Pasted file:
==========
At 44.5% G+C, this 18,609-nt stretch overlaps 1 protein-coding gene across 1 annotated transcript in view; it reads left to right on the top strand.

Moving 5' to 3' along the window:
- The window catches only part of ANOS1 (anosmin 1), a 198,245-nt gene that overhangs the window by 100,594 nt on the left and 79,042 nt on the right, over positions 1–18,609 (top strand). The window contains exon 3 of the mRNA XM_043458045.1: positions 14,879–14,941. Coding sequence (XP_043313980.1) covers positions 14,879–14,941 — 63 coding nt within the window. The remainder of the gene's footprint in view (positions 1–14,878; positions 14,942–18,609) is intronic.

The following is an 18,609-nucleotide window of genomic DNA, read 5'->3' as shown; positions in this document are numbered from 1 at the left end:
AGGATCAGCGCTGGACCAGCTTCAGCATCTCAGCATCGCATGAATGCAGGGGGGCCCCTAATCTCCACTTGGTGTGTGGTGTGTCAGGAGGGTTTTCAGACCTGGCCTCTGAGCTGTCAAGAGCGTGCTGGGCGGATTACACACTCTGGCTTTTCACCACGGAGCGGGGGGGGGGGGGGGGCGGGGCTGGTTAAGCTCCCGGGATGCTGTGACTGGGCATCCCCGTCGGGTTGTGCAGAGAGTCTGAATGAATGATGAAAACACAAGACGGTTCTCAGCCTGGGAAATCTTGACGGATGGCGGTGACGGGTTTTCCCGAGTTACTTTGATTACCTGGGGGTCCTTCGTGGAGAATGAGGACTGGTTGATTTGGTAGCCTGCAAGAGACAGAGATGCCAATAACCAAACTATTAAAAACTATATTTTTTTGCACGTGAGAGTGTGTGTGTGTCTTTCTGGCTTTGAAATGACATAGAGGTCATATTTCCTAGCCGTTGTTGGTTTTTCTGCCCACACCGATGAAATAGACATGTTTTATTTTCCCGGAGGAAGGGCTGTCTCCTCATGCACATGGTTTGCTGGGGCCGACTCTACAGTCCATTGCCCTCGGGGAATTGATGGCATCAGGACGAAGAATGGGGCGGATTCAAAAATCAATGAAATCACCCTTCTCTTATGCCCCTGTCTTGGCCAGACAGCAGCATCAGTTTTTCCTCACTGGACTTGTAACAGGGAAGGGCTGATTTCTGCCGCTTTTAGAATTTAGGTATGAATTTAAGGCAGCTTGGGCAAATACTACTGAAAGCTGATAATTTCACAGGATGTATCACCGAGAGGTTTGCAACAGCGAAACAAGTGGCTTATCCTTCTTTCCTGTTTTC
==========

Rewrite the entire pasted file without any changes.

At 44.5% G+C, this 18,609-nt stretch overlaps 1 protein-coding gene across 1 annotated transcript in view; it reads left to right on the top strand.

Moving 5' to 3' along the window:
- The window catches only part of ANOS1 (anosmin 1), a 198,245-nt gene that overhangs the window by 100,594 nt on the left and 79,042 nt on the right, over positions 1–18,609 (top strand). The window contains exon 3 of the mRNA XM_043458045.1: positions 14,879–14,941. Coding sequence (XP_043313980.1) covers positions 14,879–14,941 — 63 coding nt within the window. The remainder of the gene's footprint in view (positions 1–14,878; positions 14,942–18,609) is intronic.

The following is an 18,609-nucleotide window of genomic DNA, read 5'->3' as shown; positions in this document are numbered from 1 at the left end:
AGGATCAGCGCTGGACCAGCTTCAGCATCTCAGCATCGCATGAATGCAGGGGGGCCCCTAATCTCCACTTGGTGTGTGGTGTGTCAGGAGGGTTTTCAGACCTGGCCTCTGAGCTGTCAAGAGCGTGCTGGGCGGATTACACACTCTGGCTTTTCACCACGGAGCGGGGGGGGGGGGGGGGCGGGGCTGGTTAAGCTCCCGGGATGCTGTGACTGGGCATCCCCGTCGGGTTGTGCAGAGAGTCTGAATGAATGATGAAAACACAAGACGGTTCTCAGCCTGGGAAATCTTGACGGATGGCGGTGACGGGTTTTCCCGAGTTACTTTGATTACCTGGGGGTCCTTCGTGGAGAATGAGGACTGGTTGATTTGGTAGCCTGCAAGAGACAGAGATGCCAATAACCAAACTATTAAAAACTATATTTTTTTGCACGTGAGAGTGTGTGTGTGTCTTTCTGGCTTTGAAATGACATAGAGGTCATATTTCCTAGCCGTTGTTGGTTTTTCTGCCCACACCGATGAAATAGACATGTTTTATTTTCCCGGAGGAAGGGCTGTCTCCTCATGCACATGGTTTGCTGGGGCCGACTCTACAGTCCATTGCCCTCGGGGAATTGATGGCATCAGGACGAAGAATGGGGCGGATTCAAAAATCAATGAAATCACCCTTCTCTTATGCCCCTGTCTTGGCCAGACAGCAGCATCAGTTTTTCCTCACTGGACTTGTAACAGGGAAGGGCTGATTTCTGCCGCTTTTAGAATTTAGGTATGAATTTAAGGCAGCTTGGGCAAATACTACTGAAAGCTGATAATTTCACAGGATGTATCACCGAGAGGTTTGCAACAGCGAAACAAGTGGCTTATCCTTCTTTCCTGTTTTC